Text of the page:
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The Georgetown Metropolis

House of Sweden

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Georgetown Time Machine: Dumbarton Club

This week for Georgetown Time Machine, GM is visiting Georgetown’s lost country club: the Dumbarton Club.

The photo above is taken from the Washington Post on March 14, 1915. It accompanies an article hailing the growth at the Dumbarton Club. This was a club that once stood around Mount Hope, the mansion at the southwest corner of what is now R and Wisconsin.

The club was founded in February of 1900 by a group of Georgetowners wanting to build a country club for the community:

By the time it opened later that spring, the members had ambitious plans to construct tennis and croquette courts, and even a golf course:

Ultimately the club did build a nine hole course in Burleith:

The House of the Good Shepherd was an orpahnage that once stood where Washington International School is:

Courtesy of Glover Park History

(It’s not clear from the contemporaneous sources, but it would seem that the golf course displaced the Black residents from using the area as a picnic grounds.)

Although golf appears to have been a big part of the club’s existence in its early years, that went away. It appears that the real estate development of Burleith pushed it out, as described in 1915:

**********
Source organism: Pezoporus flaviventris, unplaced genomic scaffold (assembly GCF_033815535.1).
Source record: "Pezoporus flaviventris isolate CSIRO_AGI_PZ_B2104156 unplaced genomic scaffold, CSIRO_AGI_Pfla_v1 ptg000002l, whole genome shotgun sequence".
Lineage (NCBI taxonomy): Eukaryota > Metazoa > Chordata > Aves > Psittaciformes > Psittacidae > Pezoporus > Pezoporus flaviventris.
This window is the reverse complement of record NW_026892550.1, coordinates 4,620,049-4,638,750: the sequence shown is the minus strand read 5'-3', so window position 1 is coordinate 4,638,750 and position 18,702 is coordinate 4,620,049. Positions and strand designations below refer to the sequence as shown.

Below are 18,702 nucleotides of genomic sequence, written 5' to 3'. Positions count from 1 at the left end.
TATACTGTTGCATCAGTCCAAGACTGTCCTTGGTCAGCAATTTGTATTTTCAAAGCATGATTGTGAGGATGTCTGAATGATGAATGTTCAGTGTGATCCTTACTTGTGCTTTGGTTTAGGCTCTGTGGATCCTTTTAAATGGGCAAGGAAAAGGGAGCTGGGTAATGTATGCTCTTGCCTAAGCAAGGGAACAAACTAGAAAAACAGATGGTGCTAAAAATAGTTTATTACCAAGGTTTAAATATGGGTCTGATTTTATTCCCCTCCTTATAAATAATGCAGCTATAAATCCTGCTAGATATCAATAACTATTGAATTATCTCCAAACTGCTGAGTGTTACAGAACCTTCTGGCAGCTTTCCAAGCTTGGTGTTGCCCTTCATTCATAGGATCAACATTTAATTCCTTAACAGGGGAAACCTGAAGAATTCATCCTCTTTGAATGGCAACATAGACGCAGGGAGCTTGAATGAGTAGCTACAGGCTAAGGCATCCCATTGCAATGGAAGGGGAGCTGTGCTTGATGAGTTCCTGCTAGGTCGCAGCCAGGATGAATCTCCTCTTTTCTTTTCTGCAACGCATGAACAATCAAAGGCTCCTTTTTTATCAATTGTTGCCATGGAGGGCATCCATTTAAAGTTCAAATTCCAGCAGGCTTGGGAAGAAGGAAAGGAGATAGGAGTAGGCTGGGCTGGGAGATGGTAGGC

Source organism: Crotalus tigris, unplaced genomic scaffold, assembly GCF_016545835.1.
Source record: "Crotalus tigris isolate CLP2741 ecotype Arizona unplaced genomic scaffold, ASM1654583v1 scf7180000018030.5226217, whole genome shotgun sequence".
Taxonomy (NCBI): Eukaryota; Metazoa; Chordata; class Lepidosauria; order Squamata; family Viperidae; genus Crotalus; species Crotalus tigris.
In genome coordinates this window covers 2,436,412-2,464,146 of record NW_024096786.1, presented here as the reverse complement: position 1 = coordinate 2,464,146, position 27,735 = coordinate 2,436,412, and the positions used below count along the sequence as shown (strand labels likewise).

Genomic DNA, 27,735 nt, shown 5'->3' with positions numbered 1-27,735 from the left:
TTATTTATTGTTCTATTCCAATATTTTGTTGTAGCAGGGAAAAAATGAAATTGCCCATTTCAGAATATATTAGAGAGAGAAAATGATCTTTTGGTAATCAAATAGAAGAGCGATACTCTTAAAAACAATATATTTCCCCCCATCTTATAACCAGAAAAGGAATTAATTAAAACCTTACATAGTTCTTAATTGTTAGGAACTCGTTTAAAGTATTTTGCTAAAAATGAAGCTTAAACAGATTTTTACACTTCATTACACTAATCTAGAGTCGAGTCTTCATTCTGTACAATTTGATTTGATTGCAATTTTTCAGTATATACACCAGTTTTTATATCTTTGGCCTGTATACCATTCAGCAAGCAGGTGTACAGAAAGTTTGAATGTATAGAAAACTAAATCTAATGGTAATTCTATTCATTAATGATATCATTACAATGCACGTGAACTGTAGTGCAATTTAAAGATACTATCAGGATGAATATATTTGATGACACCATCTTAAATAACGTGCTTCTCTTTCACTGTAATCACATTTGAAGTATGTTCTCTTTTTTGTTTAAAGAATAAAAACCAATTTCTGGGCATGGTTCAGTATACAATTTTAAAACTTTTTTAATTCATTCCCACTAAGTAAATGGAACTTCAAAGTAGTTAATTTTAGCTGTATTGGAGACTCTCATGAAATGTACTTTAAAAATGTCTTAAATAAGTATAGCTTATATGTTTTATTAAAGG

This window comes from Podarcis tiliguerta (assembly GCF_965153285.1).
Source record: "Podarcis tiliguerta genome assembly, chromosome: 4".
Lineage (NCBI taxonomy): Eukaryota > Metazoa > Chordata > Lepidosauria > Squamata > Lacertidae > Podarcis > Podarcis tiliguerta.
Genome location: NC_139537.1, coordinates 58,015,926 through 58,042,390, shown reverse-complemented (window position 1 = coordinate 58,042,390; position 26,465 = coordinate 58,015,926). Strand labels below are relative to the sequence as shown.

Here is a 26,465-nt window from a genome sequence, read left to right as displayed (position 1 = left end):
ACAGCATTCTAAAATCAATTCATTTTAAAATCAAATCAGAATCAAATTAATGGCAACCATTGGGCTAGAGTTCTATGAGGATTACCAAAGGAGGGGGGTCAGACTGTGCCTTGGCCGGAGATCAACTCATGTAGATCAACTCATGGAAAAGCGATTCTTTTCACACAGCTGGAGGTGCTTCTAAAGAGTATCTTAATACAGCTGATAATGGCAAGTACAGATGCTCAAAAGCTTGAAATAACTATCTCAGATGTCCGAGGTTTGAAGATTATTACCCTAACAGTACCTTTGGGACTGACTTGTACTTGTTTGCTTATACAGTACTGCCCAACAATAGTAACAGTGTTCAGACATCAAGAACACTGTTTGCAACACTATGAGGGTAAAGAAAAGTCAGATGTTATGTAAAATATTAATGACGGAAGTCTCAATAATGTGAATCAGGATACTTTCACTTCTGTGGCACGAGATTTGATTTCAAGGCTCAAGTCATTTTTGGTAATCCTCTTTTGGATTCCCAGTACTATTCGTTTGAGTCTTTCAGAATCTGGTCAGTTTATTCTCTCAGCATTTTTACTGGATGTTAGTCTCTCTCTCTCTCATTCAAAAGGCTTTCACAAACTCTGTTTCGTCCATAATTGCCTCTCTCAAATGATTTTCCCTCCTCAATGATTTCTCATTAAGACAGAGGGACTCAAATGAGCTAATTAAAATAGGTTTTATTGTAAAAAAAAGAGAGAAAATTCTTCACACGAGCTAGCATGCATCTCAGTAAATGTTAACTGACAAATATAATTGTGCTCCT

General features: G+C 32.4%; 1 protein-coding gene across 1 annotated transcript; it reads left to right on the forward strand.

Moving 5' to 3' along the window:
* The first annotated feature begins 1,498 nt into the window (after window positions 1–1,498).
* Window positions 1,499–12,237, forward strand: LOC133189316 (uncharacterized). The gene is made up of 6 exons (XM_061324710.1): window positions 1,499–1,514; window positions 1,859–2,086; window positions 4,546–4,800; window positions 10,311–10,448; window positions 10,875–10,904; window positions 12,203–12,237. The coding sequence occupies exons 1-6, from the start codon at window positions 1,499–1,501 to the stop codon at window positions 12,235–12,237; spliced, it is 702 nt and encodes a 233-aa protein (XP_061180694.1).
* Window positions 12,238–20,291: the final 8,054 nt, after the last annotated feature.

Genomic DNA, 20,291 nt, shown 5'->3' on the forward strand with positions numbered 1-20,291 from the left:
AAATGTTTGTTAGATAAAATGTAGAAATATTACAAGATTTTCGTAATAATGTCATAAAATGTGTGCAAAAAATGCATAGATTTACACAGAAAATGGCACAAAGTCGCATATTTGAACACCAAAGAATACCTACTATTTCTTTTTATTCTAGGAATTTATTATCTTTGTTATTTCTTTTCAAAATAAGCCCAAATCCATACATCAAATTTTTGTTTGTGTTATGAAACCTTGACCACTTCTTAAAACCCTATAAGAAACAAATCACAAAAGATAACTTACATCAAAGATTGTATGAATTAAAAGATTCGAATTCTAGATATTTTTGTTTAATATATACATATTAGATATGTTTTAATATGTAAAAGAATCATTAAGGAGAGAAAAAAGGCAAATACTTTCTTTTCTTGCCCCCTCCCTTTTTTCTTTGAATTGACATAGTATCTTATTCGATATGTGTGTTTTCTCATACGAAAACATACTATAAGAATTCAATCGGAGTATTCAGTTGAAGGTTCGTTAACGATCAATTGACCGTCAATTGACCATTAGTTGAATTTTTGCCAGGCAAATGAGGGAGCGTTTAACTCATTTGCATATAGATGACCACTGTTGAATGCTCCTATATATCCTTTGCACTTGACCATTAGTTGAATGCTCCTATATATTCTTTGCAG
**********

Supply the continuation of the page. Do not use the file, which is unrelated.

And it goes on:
By 1915 (the date of the first photo above) tennis was the primary focus on the club:

The courts appear to have taken up the south side of the property, essentially where the Long and Fosters is now:

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The Morning Metropolitan

Twin Steps
Photo by M.V. Jantzen.

Good morning Georgetown, here’s the latest:

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The Georgetown Metropolis

1500 block of Wisconsin Ave.

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Weigh In on the Future of Expanded Sidewalks and Streateries

Love streateries? Hate them? Like them but want some tweaks? Have no idea what a streatery is? Well the BID has just the event(s) for you!

The BID is hosting these meetings to gather feedback from residents and businesses, report on early observations about the decks, and identify any modifications to the pilot project that may be necessary. 
Staff from the Georgetown BID, the ANC, and CAG President Tara Sakraida Parker will participate in the meetings. A Q&A will follow the presentation and it’s important to make your voices heard!
If you are unable to attend, the BID invites you to send comments or questions to georgetowndecks@georgetowndc.com.
A survey will also be open for residents June 21-27, we need your participation! 
Please see the meeting registration information below:
·     Monday, June 21st at 6:30pm on Zoom. Click here to register. ·     Tuesday, June 22nd at 10:00am on Zoom. Click here to register. 
Thank you for your time, input, and joining our sidewalk widening meeting and discussion. Your opinion matters and we look forward to seeing you!

The expanded sidewalks and streateries have transformed retail Georgetown, no doubt. In GM’s opinion, the transformation has been a net positive, although some tweaks are likely necessary. Ultimately permanent expanded sidewalks with outdoor cafes would be the best outcome, and this process may lead to that end. But what do you think? Log on to let the BID know.

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The Georgetown Metropolis

Georgetown Waterfront Park